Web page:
Back in 1993, editor-turned-designer Kate Spade made a splash in the fashion world by turning out a small collection of boxy, utilitarian handbags, each elegantly accented with her name stitched in discreet, lowercase letters. As a result, the simplicity and unabashed refinement of the Spade moniker on those Lilliputian labels has come to define the very foundation on which the designer has since built a fashion empire, one that now, in addition to handbags, includes shoes, clothing, and smart home things, all of which embody the Spade formula of timeless style--a seamless merging of cheerful colors, clean shapes, and well-chosen embellishments. Not bad for a Kansas City-born girl who used to comb vintage stores for fun. Having perfected and expertly marketed her own brand of personal style (one that has famously been counterfeited throughout the world), the designer has emerged with an equally elegant trio of books whose topics Spade has become a virtual authority: Style
, and Manners
The packaging, as well as the neatly clipped advice found in Style, is as polished and sunny as the pert designer herself. Spade draws pearls of wisdom from fashion greats like Diana Vreeland and Coco Chanel, and also employs the inspiration of iconic films, books, artists, and design movements. The layout and typography, while vibrant, can be overwhelming at times and her suggestions a bit old-fashioned ("
if you have to wiggle into something, assume it won't flatter you."). But Style still stands out as a treasure in itself. From "forever" clothes like full skirts and jewel-neck sweaters to playing around with color combinations and cocktail rings, Spade has captured a place for herself in the modern fashion vernacular. And Style is a suitably chic way to celebrate her arrival. --Christene Barberich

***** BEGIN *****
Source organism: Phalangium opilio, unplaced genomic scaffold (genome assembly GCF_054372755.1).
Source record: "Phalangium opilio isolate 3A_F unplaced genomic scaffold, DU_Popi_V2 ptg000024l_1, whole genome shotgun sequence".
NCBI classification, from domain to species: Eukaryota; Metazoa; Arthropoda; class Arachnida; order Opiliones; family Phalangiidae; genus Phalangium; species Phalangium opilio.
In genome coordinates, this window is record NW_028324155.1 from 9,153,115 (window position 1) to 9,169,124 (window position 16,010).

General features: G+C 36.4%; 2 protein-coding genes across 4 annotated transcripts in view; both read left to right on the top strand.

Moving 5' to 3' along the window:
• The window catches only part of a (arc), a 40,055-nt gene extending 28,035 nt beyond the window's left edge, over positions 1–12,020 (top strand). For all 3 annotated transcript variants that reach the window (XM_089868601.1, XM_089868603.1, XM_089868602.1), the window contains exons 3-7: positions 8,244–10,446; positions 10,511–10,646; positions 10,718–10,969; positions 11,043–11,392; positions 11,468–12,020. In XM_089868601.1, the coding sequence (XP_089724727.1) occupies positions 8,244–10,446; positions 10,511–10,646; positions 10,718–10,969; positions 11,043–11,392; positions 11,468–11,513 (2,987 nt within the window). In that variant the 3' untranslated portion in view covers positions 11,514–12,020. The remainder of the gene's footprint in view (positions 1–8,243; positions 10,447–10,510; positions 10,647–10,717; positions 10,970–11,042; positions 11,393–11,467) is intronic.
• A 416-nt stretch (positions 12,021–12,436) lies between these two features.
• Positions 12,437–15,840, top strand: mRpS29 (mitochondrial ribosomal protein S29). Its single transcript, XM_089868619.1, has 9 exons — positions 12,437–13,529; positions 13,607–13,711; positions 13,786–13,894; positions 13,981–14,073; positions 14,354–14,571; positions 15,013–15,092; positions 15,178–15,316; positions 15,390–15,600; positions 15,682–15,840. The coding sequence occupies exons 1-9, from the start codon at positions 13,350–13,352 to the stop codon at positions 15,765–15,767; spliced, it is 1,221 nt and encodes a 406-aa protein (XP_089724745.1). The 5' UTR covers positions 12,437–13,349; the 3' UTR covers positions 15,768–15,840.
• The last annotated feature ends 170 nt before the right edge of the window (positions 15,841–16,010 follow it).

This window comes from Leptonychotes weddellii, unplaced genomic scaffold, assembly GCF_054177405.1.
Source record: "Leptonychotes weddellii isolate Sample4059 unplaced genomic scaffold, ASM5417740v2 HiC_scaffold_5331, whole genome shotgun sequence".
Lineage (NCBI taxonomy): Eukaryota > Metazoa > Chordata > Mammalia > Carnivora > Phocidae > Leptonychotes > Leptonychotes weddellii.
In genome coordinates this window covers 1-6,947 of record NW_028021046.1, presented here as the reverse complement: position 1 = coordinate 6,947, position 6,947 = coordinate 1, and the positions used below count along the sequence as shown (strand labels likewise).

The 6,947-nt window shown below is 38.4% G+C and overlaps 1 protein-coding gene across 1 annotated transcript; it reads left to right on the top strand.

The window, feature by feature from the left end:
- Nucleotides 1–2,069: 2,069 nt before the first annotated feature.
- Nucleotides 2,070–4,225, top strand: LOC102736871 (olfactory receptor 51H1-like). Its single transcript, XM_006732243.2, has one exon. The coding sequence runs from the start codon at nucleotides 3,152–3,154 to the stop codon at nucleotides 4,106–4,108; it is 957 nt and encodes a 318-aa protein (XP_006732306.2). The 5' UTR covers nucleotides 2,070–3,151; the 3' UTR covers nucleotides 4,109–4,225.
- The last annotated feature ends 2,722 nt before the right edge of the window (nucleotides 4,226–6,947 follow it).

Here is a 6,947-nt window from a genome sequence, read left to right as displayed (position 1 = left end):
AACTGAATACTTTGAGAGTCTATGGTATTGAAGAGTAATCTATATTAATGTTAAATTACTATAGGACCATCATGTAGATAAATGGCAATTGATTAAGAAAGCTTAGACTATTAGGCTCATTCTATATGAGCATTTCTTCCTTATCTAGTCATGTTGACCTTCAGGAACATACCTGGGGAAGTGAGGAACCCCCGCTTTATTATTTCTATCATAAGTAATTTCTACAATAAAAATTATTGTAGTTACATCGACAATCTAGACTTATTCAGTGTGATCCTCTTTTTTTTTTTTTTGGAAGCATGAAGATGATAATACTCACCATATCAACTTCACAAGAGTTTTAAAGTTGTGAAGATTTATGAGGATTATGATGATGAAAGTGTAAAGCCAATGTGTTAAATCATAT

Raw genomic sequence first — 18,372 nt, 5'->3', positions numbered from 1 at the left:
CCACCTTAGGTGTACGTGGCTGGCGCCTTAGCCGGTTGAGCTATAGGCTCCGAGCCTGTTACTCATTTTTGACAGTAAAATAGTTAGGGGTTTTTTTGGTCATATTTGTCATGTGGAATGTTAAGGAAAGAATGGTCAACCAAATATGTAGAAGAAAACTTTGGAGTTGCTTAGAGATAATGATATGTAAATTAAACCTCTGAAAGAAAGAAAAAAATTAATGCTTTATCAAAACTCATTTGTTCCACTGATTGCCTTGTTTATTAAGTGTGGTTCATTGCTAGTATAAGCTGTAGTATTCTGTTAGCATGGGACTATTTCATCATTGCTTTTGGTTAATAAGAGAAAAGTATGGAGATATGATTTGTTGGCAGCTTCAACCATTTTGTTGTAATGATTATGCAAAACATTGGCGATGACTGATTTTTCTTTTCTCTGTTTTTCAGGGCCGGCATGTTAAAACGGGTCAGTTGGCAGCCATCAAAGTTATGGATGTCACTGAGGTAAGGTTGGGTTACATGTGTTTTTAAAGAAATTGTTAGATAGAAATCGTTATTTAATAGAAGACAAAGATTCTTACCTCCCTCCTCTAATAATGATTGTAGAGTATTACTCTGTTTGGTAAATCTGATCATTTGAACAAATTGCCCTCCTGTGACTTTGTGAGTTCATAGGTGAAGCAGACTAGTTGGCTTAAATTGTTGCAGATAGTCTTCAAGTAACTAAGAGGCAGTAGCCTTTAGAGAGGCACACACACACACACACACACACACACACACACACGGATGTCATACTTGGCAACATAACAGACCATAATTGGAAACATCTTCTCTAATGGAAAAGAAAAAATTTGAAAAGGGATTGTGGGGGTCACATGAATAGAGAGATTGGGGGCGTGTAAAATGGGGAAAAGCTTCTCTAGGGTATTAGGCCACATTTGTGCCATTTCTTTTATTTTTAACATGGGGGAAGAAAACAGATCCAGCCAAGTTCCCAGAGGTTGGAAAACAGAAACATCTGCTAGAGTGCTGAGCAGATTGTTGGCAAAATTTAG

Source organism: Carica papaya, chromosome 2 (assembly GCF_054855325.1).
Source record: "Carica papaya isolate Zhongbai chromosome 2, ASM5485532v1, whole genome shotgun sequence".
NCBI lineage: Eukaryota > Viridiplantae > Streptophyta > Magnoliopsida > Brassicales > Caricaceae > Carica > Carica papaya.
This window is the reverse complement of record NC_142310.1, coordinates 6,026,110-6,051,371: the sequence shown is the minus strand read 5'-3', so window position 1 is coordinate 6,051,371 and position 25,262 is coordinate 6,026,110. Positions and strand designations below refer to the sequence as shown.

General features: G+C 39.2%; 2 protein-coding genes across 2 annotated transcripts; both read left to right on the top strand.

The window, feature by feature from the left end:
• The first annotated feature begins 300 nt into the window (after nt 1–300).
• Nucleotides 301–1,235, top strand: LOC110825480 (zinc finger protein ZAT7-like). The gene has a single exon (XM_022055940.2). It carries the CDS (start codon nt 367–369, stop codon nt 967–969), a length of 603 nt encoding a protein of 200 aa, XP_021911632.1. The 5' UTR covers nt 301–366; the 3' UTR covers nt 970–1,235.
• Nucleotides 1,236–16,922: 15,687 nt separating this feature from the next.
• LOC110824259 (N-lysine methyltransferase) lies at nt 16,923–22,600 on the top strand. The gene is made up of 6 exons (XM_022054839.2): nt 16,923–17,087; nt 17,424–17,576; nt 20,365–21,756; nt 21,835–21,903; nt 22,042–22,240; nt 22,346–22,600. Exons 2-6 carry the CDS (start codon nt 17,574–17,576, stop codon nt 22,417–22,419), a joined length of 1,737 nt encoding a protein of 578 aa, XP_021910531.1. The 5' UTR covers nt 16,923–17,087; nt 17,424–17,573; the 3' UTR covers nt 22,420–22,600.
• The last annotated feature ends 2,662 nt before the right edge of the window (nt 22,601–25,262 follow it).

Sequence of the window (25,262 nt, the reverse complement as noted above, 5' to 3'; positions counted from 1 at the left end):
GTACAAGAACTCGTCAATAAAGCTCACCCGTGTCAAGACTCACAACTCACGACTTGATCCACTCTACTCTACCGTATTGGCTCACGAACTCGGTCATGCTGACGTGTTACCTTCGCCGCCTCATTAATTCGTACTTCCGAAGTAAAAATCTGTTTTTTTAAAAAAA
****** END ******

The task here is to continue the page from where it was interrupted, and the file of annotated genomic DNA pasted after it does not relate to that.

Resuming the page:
Moving from creating handbags to dispensing advice, Kate Spade, of the eponymous fashion house, plunges into publishing with a smart little book akin to Coco Chanel's oh-so-classic little black dress. Surprisingly, her volume yields a goodly amount of verve and veracity, wit and wisdom. It begins with a few questions and answers (called "Have you ever wondered?"), which function as teasers to what lies within. The book is divided into three sections; two are filled with direct advice and the third is a collection of miscellany The advice is classic and always in the best of taste. Barbara JacobsCopyright © American Library Association. All rights reserved